Atticus and Miss Maudie are good friends who hold each other in high esteem. As their characters develop in the novel, it isn’t hard to understand why they value and respect each other. Their friendship and mutual respect is the result of having similar traits in their characters and believing in the same moral principles.
Atticus and Maudie both have a strong sense of justice, and they stand up to injustice. Maudie is one of the few citizens in Maycomb who understand why Atticus must take Tom Robinson’s case and who support him when he defends Tom vigorously in court. She has enormous respect for Atticus and won’t tolerate hearing others criticize him in regard to helping Tom Robinson, as it becomes obvious when she chastises Mrs. Merriweather at the Missionary Circle meeting.
When presented with daunting circumstances and personal loss, neither Atticus nor Maudie shrinks from what must be done, nor does their courage fail. After the death of his wife, Atticus raises Jem and Scout by himself and works hard to do it right. He sometimes wonders if he is up to the task, but he continues to meet every parenting challenge that presents itself. After taking Tom Robinson’s case, Atticus tries to shield Jem and Scout from the ugliness it fosters in Maycomb. When his children do encounter racism and hatred, he helps them understand it so as not to be harmed by it. Like Atticus, Maudie confronts personal loss and difficult circumstances with courage and resolve. After her home burns to the ground during a rare snow storm in Maycomb, Maudie moves in with Stephanie Crawford, refuses to mourn the loss of her house and possessions, and makes plans to build a smaller home and plant even more flowers in her yard. Despite disaster, Maudie moves forward in life, as Atticus does, instead of choosing to live in the past and dwell on what has been lost.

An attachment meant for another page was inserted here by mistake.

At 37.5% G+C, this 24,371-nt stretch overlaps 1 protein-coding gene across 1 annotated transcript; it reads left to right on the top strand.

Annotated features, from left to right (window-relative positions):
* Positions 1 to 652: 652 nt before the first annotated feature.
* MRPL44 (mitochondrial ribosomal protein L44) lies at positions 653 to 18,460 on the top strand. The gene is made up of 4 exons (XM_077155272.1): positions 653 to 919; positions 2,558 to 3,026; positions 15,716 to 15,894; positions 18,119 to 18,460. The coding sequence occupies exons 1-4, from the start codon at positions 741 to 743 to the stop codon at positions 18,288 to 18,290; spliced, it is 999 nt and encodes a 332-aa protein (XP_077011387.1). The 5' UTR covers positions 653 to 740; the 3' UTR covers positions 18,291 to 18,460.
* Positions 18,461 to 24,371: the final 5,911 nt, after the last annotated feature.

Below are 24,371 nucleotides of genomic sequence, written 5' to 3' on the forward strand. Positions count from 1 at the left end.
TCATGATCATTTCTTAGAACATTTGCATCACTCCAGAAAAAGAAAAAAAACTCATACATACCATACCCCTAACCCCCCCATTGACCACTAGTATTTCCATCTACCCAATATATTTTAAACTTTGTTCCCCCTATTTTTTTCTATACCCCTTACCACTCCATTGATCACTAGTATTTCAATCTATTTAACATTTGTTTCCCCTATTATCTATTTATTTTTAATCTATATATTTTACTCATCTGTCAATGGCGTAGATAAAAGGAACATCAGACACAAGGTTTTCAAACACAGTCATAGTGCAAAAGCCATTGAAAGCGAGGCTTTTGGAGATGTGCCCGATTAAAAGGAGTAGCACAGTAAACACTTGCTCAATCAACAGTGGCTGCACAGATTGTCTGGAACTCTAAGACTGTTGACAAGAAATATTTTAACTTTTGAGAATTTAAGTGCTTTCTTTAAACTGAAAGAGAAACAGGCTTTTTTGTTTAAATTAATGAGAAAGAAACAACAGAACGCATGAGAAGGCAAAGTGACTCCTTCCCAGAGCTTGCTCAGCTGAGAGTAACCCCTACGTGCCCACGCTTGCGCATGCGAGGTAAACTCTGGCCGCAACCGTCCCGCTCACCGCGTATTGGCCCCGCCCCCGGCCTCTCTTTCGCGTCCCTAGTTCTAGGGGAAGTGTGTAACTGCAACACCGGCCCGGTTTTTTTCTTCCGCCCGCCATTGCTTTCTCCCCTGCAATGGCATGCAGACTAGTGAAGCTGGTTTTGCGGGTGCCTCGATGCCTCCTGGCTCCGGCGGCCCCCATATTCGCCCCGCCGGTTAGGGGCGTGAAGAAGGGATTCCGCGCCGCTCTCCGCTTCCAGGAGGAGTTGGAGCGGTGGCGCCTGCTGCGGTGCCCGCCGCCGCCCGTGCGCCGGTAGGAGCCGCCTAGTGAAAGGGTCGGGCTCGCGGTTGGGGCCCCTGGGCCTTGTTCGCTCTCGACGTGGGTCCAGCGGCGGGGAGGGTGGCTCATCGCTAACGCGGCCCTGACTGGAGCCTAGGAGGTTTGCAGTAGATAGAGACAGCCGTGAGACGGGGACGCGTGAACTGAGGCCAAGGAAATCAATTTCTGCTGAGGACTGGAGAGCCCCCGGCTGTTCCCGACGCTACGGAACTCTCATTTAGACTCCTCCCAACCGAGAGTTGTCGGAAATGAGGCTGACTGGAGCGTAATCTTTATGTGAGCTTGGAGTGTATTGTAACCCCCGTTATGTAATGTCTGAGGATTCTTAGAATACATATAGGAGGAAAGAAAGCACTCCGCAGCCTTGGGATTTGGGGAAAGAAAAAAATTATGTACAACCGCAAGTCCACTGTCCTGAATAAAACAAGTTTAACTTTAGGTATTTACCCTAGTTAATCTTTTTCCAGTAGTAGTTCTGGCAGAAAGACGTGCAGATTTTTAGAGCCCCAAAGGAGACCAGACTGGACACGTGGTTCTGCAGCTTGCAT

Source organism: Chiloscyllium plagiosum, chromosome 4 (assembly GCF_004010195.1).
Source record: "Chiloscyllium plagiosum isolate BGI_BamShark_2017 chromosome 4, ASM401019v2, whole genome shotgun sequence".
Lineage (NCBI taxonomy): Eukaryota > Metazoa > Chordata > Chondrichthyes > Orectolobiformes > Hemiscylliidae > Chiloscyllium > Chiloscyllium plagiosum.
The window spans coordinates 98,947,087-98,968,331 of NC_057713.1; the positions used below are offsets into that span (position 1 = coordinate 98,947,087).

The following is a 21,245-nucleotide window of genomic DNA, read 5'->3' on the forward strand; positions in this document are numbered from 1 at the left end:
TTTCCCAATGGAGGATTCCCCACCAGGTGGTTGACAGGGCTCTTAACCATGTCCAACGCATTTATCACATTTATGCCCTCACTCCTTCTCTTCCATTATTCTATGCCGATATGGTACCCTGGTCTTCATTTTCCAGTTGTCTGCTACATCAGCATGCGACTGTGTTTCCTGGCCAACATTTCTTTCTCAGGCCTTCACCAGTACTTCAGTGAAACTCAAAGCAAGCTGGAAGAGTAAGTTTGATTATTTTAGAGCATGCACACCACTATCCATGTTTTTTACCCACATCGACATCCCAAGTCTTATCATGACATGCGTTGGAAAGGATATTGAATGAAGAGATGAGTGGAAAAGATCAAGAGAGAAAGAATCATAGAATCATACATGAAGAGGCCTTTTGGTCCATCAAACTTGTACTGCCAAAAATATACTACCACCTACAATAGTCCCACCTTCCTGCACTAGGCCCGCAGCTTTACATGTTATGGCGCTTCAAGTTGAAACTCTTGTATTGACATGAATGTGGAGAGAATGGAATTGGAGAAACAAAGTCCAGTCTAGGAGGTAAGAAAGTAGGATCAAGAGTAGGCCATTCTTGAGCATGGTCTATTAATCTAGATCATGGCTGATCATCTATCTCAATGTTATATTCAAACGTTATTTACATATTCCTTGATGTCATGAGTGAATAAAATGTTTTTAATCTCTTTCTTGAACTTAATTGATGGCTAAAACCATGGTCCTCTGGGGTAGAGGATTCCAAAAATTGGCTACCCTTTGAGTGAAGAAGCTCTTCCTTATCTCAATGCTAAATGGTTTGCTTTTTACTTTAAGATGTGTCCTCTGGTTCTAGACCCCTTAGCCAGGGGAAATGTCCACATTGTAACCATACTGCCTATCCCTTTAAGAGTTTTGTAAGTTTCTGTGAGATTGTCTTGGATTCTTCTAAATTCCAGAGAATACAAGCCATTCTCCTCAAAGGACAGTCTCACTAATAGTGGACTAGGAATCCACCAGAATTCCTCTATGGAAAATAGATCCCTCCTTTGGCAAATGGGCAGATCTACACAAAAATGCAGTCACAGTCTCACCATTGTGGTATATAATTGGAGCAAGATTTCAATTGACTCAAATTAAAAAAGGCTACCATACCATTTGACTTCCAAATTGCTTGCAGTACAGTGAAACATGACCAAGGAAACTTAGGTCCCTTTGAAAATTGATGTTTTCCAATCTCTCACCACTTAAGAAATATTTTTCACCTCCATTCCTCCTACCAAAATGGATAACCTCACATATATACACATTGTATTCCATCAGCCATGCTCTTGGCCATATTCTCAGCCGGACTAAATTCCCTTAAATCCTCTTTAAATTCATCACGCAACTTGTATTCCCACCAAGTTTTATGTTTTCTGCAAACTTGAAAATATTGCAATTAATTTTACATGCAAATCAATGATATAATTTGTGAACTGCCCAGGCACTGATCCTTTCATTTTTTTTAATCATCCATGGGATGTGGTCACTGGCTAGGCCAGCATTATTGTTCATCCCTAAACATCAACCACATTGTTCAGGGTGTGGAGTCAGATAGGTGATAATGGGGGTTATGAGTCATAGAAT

In regard to their relationships with Jem and Scout, the similarities between Atticus and Maudie are numerous. As intelligent, sensitive, and perceptive people, both Atticus and Maudie understand Jem and Scout, love them, and enjoy their company. They don’t underestimate the children’s intelligence, talk down to them, evade their questions, or ignore their concerns. They treat Jem and Scout with affection and respect, never with condescension. Atticus and Maudie both expect Jem and Scout to behave, but their expectations are reasonable, and the children always know where they stand with Atticus and Maudie. Consequently, Jem and Scout love and trust both Atticus and Maudie.
Atticus and Miss Maudie share some other traits that are not necessarily common among the citizens of Maycomb. They mind their own business and don’t contribute to the town’s gossip. They both believe in God and have respect for religion, but are not religious zealots. They also are not religious hypocrites. Maudie and Atticus judge people by their character, not their race or Southern heritage, and both of them are excellent judges of character. Atticus and Maudie are good friends because they find in each other the moral principles and way of life they value.